Two or more voices singing together will always boost any performance but why do harmonies or those in backing vocals sound so amazing and how can we use this in our performance?
When we create a harmonious musical interval it not only pleases the brain as it creates a ‘sweet sound’ but also has the ability to form human connection whether it is just two voices singing in duet or a full ensemble choir.
When two or more notes are played or sung together from a chord and the sound is what you could call ‘pretty’ - this is a consonant harmony, for example this could be the third or fifth note above the melody and works well in soft ballads such as ‘Jar of Hearts’ or ‘A Thousand Years’ by Christina Perri or alternatively, a happy, up-tempo pop song (think One Direction!)
However, if you wanted to create a more eerie sound, you would use what is called a dissonant harmony, this could be the major 7th in the chord against the root note. This is an unpopular choice for harmony in the pop style as it sometimes creates an unpleasant or annoying effect, although could work in some songs and make a very unique sound!
But how do we know which harmony or interval to use?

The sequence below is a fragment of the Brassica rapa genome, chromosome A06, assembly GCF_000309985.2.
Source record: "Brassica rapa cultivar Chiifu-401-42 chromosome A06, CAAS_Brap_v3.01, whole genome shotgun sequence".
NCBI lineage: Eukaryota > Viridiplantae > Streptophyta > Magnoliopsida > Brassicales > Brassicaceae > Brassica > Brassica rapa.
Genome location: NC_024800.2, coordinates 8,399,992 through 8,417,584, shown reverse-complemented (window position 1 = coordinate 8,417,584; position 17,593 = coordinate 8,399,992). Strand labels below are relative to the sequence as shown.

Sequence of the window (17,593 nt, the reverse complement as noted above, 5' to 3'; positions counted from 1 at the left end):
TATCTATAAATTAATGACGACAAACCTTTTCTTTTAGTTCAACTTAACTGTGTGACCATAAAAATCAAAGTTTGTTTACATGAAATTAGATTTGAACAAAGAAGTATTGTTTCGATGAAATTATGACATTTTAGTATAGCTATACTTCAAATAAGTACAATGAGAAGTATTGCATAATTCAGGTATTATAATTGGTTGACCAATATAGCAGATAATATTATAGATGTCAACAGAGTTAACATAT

My suggestion would be that the less singers you have, for an example if you are singing a duet, keep the harmonies close together – you could use the third above, the fourth below or maybe a perfect 5th for your perfect cadence ending. This will create a close sound and create the image that the two singers are singing closely together and also give a more emotional meaning. The more singers you have, the more harmonies you can then build on.
Give it a go! Next time you are able to sing with other singers, maybe even your tutors, try and add a bit of colour to your performance with some harmonic sounds or backing vocals. If you are on your own, try recording yourself and adding some harmonies over the top either in a cover song or even your own original song!
Vocal Coach Harriet x